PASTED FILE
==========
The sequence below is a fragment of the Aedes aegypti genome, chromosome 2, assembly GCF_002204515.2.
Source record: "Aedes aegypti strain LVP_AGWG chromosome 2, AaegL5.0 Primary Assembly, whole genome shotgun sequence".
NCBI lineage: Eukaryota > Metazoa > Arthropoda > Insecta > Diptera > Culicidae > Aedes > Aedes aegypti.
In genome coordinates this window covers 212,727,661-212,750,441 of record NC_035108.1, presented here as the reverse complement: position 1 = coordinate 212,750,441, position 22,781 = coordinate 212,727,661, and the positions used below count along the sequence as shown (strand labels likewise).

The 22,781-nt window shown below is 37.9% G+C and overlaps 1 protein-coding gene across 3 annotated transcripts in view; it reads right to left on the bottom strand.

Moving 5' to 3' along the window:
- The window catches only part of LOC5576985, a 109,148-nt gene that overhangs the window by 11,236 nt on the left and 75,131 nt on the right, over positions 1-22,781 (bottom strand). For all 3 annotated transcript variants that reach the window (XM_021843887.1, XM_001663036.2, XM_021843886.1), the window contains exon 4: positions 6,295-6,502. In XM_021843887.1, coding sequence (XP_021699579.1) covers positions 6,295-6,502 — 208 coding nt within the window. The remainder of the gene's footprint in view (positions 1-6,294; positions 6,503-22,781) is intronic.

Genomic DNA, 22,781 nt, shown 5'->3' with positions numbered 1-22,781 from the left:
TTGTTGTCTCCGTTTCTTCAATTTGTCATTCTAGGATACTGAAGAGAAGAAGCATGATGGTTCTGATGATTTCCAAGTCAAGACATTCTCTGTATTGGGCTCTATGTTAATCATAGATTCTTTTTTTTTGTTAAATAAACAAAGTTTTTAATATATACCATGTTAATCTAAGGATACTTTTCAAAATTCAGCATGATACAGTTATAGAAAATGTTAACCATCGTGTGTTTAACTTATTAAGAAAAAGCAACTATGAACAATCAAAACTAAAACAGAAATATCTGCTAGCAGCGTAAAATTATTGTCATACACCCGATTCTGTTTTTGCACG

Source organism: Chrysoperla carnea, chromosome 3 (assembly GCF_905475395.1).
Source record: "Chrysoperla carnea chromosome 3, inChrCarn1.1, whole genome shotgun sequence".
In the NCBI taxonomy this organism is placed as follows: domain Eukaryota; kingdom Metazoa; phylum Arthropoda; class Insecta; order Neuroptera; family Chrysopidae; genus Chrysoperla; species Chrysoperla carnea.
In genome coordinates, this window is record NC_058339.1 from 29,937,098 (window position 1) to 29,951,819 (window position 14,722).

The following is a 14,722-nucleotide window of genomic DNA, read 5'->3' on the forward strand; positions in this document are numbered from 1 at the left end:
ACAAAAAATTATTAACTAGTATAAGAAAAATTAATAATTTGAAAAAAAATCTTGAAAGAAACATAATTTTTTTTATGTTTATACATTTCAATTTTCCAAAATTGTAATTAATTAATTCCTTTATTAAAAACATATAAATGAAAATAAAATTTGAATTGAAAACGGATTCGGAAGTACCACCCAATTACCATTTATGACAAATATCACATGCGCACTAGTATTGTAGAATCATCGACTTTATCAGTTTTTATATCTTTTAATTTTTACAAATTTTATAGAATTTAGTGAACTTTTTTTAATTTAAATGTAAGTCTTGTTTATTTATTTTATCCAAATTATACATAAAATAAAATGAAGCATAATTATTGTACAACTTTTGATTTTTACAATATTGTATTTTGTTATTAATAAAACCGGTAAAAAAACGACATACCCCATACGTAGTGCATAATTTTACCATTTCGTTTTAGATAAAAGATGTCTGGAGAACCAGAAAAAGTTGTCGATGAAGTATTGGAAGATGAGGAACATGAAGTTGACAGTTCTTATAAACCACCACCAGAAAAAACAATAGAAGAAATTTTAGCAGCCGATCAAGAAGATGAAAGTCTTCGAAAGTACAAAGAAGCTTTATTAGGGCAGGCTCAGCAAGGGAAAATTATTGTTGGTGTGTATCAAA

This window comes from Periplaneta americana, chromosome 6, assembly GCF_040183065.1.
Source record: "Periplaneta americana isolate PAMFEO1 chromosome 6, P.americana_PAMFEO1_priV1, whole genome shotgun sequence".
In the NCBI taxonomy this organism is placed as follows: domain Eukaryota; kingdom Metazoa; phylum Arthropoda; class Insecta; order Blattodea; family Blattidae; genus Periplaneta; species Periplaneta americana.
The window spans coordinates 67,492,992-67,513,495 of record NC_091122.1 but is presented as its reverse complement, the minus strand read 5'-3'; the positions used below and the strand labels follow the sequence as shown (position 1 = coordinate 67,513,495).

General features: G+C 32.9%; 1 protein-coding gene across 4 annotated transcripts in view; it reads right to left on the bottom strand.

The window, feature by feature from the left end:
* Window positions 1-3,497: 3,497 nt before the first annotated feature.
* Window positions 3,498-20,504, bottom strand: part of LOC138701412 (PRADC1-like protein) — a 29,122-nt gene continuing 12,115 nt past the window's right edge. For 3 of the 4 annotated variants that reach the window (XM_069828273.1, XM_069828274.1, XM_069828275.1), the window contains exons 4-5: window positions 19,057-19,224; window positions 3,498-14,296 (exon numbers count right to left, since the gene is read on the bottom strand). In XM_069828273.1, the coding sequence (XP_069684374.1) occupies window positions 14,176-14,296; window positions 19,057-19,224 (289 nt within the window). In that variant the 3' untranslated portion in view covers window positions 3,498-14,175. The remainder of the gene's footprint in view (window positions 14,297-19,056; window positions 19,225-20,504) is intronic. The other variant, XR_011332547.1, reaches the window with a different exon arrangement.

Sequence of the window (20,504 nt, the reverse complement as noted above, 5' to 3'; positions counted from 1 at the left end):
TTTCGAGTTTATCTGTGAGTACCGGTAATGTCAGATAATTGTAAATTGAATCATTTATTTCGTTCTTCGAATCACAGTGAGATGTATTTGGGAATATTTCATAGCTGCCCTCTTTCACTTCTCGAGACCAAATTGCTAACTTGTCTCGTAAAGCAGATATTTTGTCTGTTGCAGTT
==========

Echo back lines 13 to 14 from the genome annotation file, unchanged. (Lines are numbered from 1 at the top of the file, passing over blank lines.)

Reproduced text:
In genome coordinates, this window is record NC_058339.1 from 29,937,098 (window position 1) to 29,951,819 (window position 14,722).

The following is a 14,722-nucleotide window of genomic DNA, read 5'->3' on the forward strand; positions in this document are numbered from 1 at the left end: